Famous Craftsman Home Series
Frank Lloyd Wright's 1910 Robie House, Chicago
Frank Lloyd Wright is considered by many to be the father of the craftsman movement in architecture in the United States. Beginning in 1900, Wright began designing homes in the spirit of the arts and crafts movement, creating an entirely new craftsman architecture that is still recognized today for its significance to the industry and for its impressive beauty and style. Prairie style architecture, which Wright is widely credited with originating, grew from the arts and crafts movement's emphasis on craftsmanship, simplicity, and nature. As the name implies, Prairie style architecture was inspired by the flat and expansive landscapes of the midwest. No other home more succinctly and strikingly displays the pinnacle of Wright's Prairie style architecture more than the home he built for businessman Frederick Robie in the Hyde Park neighborhood of Chicago, completed in 1910.
Commissioned in 1908, the house itself is still considered by many to be one of the most influential residential designs of the 20th century. Abundant natural light, an area for the children to play on the ground level, and the ability to look out into the neighborhood without sacrificing privacy were a few of the requests brought by Robie when he brought the project to Wright. In short, Robie wanted "a fireproof, reasonably priced home, built to live in – not a conglomeration of doo-dads." Wright was happy to oblige.
Frederick Robie ca. 1902
For his design, Wright took full advantage of the situation of the lot on which the home would be built. Measuring over three times as long as it is wide, the dominant horizontal lines of the home would become an iconic staple of Wright's Prairie style of architecture. Designed with every aspect of the home in mind, Wright considered everything in connection with one another from site and structure, interior and exterior, furniture, ornament and architecture.
One of the most distinguishing features of the beautiful iconic craftsman home is the cantilever which protrudes 10 feet from the nearest structural element and 21 feet from the closest masonry pier. The cantilever was an aspect of the design meant to satisfy Robie's desire to see the neighborhood without being seen. Wright expertly crafted a design which blurred the distinction between the interior and the exterior by utilizing broad balconies and terraces - highlighted by the west facing cantilever.
In keeping with the theme of bringing the outside in and vise-versa, Wright employed the use of 174 art glass windows, or "light screens," composed of pieces of colored as well as clear glass and usually displaying a representation of nature. These allowed light to enter the home while still maintaining a sense of privacy, a direct request of Robie's when he had the home commissioned.
Despite the nearly two years of work that went into the design and construction of the home, its history of inhabitance has been somewhat rocky. Shortly after the home was completed in 1910 Frederick Robie's father passed away, leaving Robie with debts to which he felt obligated to pay. In the wake of these financial troubles, Robie sold the family business which had brought him his wealth and around the same time separated from his wife, Lara, who he would later divorce. In total the Robie's spent about 14 months in their Frank Lloyd Wright home, and in late 1911 the home was sold to David Lee Taylor. Taylor, though, would die unexpectedly less than a year later and the home was then purchased by Marshall and Isadora Wilbur who lived in the home until 1926 when they sold the property to the Chicago Theological Seminary who converted the magnificent home into dorms and a dining hall for students at the University of Chicago.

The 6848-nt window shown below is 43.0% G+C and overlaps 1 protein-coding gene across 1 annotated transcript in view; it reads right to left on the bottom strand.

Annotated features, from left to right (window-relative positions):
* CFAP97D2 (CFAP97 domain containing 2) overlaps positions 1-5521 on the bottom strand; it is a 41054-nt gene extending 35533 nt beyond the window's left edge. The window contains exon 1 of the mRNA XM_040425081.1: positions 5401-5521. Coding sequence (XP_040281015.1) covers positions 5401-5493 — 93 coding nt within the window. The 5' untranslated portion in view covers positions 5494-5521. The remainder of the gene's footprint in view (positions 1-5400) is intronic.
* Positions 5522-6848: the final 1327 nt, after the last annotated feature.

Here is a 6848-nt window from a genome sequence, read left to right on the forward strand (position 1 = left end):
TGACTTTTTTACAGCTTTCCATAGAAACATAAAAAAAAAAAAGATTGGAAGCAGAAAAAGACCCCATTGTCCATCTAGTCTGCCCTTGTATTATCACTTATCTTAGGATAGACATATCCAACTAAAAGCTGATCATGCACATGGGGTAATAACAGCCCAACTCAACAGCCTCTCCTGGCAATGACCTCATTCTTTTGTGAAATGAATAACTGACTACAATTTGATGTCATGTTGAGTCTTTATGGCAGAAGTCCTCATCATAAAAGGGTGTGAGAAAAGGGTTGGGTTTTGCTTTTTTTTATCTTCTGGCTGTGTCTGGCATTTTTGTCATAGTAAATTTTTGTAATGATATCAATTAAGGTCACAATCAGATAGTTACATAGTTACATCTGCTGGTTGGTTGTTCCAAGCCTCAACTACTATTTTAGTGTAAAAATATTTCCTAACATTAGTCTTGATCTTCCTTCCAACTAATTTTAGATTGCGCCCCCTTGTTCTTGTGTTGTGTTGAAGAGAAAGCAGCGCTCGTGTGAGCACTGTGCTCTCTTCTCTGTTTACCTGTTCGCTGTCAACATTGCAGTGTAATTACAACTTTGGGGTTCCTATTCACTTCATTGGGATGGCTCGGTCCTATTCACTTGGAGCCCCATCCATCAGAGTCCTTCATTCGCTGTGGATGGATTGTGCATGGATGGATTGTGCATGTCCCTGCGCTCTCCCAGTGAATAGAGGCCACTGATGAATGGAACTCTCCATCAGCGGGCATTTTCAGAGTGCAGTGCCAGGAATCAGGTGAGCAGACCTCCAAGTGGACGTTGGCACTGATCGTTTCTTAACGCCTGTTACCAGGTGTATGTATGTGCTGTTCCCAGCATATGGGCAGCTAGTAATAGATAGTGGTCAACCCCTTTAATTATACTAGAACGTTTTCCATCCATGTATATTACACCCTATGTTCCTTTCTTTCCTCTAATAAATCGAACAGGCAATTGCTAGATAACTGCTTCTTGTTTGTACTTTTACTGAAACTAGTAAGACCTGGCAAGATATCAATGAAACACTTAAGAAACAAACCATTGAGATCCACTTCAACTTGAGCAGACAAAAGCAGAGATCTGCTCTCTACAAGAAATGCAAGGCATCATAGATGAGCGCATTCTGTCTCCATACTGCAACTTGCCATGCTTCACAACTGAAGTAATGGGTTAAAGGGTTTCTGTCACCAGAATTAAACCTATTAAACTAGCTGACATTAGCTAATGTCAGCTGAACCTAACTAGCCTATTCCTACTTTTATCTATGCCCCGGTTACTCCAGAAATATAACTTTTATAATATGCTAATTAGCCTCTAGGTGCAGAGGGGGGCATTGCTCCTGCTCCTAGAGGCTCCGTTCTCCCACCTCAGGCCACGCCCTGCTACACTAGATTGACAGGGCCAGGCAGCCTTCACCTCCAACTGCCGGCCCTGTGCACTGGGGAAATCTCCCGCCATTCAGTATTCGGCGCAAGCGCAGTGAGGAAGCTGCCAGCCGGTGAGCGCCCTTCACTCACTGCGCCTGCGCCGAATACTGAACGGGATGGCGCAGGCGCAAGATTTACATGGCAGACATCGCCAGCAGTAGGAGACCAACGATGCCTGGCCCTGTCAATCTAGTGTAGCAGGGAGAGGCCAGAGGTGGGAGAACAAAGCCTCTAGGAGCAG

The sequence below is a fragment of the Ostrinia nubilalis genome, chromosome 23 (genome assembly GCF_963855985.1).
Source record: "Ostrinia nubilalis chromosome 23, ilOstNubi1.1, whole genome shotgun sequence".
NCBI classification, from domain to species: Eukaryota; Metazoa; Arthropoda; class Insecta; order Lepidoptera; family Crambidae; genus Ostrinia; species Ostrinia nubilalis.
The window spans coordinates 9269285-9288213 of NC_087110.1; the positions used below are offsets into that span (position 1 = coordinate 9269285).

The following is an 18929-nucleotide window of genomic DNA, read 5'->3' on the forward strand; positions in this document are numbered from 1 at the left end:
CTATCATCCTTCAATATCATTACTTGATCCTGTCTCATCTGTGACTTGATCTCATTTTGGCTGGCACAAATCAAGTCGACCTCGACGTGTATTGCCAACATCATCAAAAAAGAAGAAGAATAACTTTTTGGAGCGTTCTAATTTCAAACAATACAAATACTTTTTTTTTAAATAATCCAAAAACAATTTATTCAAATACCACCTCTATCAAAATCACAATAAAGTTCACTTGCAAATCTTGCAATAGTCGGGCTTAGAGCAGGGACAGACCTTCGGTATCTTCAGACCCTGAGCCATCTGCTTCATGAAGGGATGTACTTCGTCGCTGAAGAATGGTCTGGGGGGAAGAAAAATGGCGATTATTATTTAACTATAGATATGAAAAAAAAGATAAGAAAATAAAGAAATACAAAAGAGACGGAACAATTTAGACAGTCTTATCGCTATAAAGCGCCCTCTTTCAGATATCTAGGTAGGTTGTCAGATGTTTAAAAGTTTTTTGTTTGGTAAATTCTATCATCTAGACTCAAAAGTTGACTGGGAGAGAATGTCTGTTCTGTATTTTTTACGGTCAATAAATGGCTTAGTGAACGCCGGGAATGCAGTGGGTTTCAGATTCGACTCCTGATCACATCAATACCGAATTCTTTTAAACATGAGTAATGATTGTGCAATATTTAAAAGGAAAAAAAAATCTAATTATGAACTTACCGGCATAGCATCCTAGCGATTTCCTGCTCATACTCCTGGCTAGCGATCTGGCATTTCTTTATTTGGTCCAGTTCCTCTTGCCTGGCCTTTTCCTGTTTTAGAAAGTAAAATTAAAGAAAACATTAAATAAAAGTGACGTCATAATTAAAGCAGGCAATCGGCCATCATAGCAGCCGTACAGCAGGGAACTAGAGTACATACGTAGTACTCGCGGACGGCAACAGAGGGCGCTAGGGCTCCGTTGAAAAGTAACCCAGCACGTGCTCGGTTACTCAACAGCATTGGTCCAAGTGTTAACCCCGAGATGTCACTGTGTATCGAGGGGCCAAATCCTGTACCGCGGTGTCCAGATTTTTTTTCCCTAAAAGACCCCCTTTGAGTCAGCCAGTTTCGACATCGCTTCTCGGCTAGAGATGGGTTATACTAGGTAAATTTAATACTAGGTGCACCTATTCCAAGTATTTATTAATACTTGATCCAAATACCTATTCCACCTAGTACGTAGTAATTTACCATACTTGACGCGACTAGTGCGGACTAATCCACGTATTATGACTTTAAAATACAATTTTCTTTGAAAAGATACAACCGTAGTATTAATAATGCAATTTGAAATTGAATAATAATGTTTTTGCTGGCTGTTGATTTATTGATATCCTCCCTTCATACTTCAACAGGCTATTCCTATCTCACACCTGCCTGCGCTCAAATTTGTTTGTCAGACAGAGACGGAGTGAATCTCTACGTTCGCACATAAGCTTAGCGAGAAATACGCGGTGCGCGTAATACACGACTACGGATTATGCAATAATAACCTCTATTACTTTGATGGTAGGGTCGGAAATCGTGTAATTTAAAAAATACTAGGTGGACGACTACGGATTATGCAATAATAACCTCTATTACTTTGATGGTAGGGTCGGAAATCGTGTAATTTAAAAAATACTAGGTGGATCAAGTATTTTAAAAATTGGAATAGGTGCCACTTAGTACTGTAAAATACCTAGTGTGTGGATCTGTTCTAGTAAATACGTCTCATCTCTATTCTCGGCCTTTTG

Over the course of its lifetime the building would be threatened with demolition twice, with Wright himself inserting himself in the successful fights to save it - its said this was the only one of his projects which elicited this reaction from Wright.
Frank Lloyd Wright ca. 1926
In 1963 the home was designated a National Historic Landmark, preserving it for future generations to behold. In 1991 the building was recognized as one of the 10 most significant structures of the 20th century by the American Institute of Architects. Today you can see the home with little modification from its original form thanks to public tours offered through the Frank Lloyd Wright trust.
Prairie style homes are distinguished by their low-pitched roofs, bold horizontal exterior lines, long bands of windows, and their use of natural materials. It's safe to say that Frank Lloyd Wright's design for the Robie House in Chicago is not only the literal archetype for this style of design, but one of the most impressive residential architectural designs of the 20th century and a perfect example of the ideals of the craftsman style which at the time were still in their infancy. Wright is widely considered to be one of the founders of the craftsman style in the United States, and with this home we see to this day everything that can be accomplished through the simple principles of light, nature, and craftsmanship.